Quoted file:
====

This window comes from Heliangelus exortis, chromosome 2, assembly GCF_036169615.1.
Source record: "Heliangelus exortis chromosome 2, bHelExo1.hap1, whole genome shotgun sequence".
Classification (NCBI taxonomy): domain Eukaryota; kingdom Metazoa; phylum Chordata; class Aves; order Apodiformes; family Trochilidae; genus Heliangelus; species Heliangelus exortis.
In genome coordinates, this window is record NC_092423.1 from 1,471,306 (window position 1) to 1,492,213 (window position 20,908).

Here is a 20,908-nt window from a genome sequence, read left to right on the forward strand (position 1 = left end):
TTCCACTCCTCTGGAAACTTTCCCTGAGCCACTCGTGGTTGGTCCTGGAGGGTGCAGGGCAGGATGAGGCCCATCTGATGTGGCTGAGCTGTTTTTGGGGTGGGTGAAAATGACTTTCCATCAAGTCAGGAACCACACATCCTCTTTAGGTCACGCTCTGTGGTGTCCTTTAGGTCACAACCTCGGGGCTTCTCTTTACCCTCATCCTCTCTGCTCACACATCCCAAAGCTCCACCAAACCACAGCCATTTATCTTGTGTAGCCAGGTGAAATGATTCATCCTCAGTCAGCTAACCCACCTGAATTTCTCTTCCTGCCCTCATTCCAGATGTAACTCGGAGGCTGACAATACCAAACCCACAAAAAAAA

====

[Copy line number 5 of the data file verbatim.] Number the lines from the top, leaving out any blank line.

Here is a 20,908-nt window from a genome sequence, read left to right on the forward strand (position 1 = left end):